Know the Hazard

What are the Health Effects?

Screening & Treatment

To make sure your doctor is aware that you may have been exposed to silica on the job, and is well informed on the signs, symptoms, and diagnosis of silica related illness, we recommend bringing a Physician’s Alert (English and Spanish) to your appointment.

Your medical examinations should include:

There is no specific treatment for silicosis. Workers are advised to avoid further exposures to silica to prevent the disease from getting worse, limit exposure to irritants, and quit smoking. Antibiotics are prescribed for respiratory infections as needed. Those with a positive skin test for tuberculosis (TB) generally need treatment with anti-TB drugs. Any change in the appearance of the chest x-ray may be a sign of TB. Patients with severe silicosis may need to have a lung transplant.

Treatment of COPD includes inhaled bronchodilators, anti-cholinergic agents or steroids, with antibiotics prescribed for respiratory infections as needed. As with silicosis, it is important to limit exposure to irritants and quit smoking. 

Employers must offer medical surveillance to those who are highly exposed to respirable crystalline silica at no cost to the employee. For more information on how to set up a medical monitoring program or when it must be offered see the Medical Monitoring Under the OSHA Silica Standard for the Construction Industry - Guide For Employers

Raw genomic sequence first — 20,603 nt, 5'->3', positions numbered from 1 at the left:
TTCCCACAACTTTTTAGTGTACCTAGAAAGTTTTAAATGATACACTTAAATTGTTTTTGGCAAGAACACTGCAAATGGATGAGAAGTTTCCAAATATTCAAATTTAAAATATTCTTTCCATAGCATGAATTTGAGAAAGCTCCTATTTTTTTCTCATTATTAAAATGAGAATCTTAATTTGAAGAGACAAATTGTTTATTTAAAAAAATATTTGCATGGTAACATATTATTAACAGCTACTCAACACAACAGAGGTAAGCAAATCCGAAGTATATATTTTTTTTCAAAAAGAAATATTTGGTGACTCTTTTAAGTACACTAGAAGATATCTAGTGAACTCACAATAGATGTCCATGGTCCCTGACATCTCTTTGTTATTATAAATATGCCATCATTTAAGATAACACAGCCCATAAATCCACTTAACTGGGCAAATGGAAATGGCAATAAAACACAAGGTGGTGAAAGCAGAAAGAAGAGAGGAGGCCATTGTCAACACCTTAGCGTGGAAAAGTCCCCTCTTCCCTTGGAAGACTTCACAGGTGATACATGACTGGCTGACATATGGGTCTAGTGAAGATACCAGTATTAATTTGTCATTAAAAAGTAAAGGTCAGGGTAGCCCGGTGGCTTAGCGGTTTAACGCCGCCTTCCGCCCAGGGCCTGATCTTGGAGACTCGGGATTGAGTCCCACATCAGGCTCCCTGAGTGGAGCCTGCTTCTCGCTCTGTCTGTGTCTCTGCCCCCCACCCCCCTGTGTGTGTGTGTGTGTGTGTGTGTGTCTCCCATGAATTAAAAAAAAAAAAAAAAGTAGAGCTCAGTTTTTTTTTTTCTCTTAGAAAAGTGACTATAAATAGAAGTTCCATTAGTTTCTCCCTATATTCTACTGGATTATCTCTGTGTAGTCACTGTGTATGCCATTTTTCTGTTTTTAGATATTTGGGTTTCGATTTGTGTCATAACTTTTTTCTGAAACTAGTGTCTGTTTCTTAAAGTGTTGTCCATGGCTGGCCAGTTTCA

In 1996, the World Health Organization – International Agency on Cancer Research (IARC) first classified silica as a known human carcinogen and in 2009, IARC reaffirmed its position noting “[an] increased risk of lung cancer [from silica exposure] was observed across various industries and processes.” 

The National Cancer Institute completed a study in 2011 showing that lung cancer screening saves lives. Based on that study the American Lung Association recommends lung cancer screening with low-dose CT scans for current or former smokers who are between 55 to 74 years, with a smoking history of at least 30 pack-years (that is, an average of a pack a day for 30 years) and with no history of lung cancer. 

The National Comprehensive Cancer Network (NCCN) refined the guidelines, recommending that individuals with significant occupational exposure to a carcinogen be screened beginning at age 50 if they have a smoking history of at least 20 pack years. People with high exposures to silica and who meet these smoking criteria should be screened. These American Lung Association documents provide additional information but do not include the NCCN recommendations about occupational exposure: LUNG CANCER CT SCREENING:  IS IT RIGHT FOR ME? and Lung Cancer Screening.

To learn more about the health effects…

What are the health effects: Signs & Symptoms